Some of my trips go from 55 to 65 to 70 MPH. I typically go 2-5 MPH over the limits. I usually get up to speed, engage the CC when it sets I then use the +/- 1 click up or down to change change the speed. My right thumb is my version of Adaptive CC & it hasn't required a service adjustment so far.
 

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One other nit to pick with the cruise control. On my Fusion Hybrid, there was a setting called "Eco-Cruise" that softened all features in cruise control. I do not understand why a vehicle that's being marketed as an economy car must have the cruise control floor it to get up to speed...kinda defeats the purpose of driving gently to get maximum fuel economy. In the Fusion Hybrids case, it was a very gentle transition to the throttle when changing speeds, but in the Niro, its like John Force is in control of the throttle.

I asked my dealer if there was any software update for the cruise and they told me no.

Oh well...if there wasn't something to pick on, it would be no fun to have forums!
 

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On my EX level Niro PHEV the cruise control has 3 possible settings for how aggressive it will be with pulling up to speed. Useful, but none of them is quite as good as a human can be at managing acceleration. Also when using the adaptive following distance feature, the cruise control does not anticipate the need to slow down as well as a human, probably because the radar cannot see as far ahead. Still, it is miles ahead of the cruise on my old car, and the adaptive following distance feature is a godsend in heavy traffic.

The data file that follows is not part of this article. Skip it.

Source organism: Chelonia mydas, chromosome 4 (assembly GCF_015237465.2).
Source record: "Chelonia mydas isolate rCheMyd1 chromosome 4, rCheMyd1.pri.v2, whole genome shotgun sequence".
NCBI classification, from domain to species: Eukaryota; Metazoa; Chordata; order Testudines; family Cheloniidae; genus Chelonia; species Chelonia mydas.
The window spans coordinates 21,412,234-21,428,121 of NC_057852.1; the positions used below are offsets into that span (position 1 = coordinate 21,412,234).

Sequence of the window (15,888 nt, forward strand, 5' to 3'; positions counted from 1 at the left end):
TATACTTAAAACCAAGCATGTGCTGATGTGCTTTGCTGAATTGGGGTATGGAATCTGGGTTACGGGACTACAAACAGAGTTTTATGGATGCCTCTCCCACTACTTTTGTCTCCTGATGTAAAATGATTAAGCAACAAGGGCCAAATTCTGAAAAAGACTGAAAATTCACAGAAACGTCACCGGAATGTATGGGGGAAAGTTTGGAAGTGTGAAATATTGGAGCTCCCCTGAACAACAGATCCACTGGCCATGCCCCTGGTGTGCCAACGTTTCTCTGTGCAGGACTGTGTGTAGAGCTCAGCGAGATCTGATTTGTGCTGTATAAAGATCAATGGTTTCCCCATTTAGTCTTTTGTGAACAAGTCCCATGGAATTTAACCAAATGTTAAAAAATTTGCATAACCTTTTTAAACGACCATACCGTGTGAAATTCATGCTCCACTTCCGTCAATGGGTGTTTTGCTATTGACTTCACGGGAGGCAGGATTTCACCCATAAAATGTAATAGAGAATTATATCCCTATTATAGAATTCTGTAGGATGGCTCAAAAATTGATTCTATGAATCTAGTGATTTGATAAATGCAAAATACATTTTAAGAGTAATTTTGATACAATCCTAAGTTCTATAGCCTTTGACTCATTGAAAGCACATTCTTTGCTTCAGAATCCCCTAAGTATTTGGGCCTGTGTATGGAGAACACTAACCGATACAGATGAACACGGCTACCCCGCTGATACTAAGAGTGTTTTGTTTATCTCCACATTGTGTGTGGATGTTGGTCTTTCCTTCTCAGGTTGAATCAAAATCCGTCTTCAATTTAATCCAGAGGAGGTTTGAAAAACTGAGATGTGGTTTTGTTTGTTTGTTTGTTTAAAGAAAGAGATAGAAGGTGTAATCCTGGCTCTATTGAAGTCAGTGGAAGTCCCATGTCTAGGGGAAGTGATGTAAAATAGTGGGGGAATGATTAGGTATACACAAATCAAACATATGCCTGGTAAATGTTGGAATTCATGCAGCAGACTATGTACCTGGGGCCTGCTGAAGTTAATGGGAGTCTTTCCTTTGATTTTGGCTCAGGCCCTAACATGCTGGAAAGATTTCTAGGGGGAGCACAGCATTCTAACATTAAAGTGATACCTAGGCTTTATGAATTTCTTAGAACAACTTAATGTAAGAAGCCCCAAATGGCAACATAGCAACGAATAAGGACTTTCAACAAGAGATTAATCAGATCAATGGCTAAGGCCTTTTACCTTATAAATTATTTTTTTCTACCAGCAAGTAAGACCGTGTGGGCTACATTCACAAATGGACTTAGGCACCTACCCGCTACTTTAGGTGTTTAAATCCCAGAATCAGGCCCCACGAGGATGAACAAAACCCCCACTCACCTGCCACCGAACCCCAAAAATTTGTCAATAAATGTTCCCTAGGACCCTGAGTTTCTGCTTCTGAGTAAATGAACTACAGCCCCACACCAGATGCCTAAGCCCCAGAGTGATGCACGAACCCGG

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The issue only happens if your foot is on the pedal when you set the cruise control. For some reason the Niro gives the pedal full priority and will not increase or decrease to the set speed until your foot is off the pedal. When your foot is removed completely from the pedal, it takes a second before the the CC engages and takes action. If you are somewhere around the set speed, or below, that second may cause it to slow a couple miles an hour before accelerating towards the set point. If you are above the set point, again it takes a second to engage and then regen will actively slow the car to the set point. If you are going more than say five or ten miles above your set point, the deceleration can be a bit violent.

This is very different behavior from any other CC I've used, but apparently it is a "feature", not a bug.
 

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My cruise control seems to have a mind of its own. If I set it to 60, it will drop to 58 then raise to 62 then it may settle down to 60 or it may slowly creep up to 64 or drop again to 55. Resume only sets it to whatever speed I am going when I press the resume switch, it does not go to the last set speed. The "up" or "down" switches sometimes work, and sometimes they dont. I can be moving along at 62 in cruise and pass somebody and after a while, I see them gaining on me because my cruise decided that 62 was not what I really wanted, and 59 is fast enough. Then I hit the "up" switch and it jerks me all the way to 64 before I shut it off and reset it. Its MADDENING!!! There needs to be an adjustable gain control somewhere.

I did figure out that I cannot be touching the gas pedal when I engage cruise, I have to speed up over the required speed and let it drift back down and then engage cruise for it to work fairly consistently.

The problem is that I drive 60 miles on a 60 MPH divided highway every day and I use cruise the entire drive, so cruise is a big deal to me.

Oh, and I have ZERO smart features, no adaptive or self-braking or lane keeping assist, so none of that could be causing an issue.
When did you get your Niro? What is the build date? (On the drivers door jam)